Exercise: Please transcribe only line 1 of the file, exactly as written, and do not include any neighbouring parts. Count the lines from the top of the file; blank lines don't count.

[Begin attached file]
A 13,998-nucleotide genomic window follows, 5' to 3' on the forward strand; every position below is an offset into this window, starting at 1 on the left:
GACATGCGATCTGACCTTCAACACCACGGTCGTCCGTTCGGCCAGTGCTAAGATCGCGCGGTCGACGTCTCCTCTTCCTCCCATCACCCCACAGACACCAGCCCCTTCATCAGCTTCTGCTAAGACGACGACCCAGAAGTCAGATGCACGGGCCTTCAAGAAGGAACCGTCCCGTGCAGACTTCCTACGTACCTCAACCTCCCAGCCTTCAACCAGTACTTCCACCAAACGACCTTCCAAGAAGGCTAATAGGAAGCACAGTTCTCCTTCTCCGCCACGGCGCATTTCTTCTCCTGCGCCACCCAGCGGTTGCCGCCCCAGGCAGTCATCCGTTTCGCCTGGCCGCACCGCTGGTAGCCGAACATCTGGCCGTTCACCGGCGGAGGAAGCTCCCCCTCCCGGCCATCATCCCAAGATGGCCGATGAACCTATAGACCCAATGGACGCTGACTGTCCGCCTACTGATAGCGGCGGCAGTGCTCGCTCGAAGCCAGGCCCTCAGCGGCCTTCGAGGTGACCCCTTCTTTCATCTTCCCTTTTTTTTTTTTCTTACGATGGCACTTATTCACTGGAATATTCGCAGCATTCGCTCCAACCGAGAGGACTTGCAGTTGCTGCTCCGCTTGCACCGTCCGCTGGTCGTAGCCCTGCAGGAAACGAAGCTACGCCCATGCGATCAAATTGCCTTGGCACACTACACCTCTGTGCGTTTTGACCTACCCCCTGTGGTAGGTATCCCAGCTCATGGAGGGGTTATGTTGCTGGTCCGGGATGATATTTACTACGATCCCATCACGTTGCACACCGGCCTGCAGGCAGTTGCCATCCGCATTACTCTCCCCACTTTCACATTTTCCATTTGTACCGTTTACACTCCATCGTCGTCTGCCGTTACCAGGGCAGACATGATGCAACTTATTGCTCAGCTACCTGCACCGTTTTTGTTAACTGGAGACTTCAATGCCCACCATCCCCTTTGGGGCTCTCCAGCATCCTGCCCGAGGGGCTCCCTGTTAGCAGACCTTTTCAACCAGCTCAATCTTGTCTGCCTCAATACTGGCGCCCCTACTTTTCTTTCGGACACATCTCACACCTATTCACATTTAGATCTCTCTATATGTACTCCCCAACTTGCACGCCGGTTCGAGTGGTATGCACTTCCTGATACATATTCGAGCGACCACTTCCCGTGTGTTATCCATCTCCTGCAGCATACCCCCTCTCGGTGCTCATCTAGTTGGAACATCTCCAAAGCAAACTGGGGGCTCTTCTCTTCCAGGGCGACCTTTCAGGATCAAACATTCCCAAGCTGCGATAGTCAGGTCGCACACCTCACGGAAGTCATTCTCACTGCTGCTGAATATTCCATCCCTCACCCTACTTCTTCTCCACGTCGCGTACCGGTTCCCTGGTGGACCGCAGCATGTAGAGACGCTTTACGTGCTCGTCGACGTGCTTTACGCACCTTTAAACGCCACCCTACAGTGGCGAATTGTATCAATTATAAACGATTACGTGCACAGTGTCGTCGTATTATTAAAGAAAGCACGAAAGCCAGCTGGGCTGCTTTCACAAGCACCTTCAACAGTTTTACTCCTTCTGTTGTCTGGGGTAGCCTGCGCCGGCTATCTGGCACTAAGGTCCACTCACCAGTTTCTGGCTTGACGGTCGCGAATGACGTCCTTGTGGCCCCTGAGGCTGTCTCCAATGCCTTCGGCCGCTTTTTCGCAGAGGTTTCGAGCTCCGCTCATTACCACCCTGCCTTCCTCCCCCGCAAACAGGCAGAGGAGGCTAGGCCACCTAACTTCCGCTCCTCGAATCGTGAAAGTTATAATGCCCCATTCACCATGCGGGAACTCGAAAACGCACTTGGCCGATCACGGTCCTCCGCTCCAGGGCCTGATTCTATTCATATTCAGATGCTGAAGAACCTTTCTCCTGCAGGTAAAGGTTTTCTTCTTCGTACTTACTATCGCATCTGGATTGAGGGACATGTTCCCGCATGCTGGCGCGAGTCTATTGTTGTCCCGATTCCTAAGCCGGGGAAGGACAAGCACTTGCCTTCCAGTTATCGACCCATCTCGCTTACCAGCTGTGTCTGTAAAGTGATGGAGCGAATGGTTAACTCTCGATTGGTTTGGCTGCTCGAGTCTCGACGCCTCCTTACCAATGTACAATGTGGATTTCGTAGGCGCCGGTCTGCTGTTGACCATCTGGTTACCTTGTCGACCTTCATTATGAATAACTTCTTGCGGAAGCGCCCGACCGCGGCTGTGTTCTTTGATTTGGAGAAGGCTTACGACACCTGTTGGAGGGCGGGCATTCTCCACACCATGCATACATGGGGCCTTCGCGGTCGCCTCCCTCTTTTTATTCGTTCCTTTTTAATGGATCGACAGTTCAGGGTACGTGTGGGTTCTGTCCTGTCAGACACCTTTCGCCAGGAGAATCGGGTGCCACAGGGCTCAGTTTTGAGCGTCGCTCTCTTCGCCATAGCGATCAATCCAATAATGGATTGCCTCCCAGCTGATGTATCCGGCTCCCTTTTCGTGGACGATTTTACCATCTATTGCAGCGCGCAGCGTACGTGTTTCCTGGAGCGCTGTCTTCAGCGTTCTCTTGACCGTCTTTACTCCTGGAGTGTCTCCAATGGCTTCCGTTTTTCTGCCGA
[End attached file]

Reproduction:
A 13,998-nucleotide genomic window follows, 5' to 3' on the forward strand; every position below is an offset into this window, starting at 1 on the left: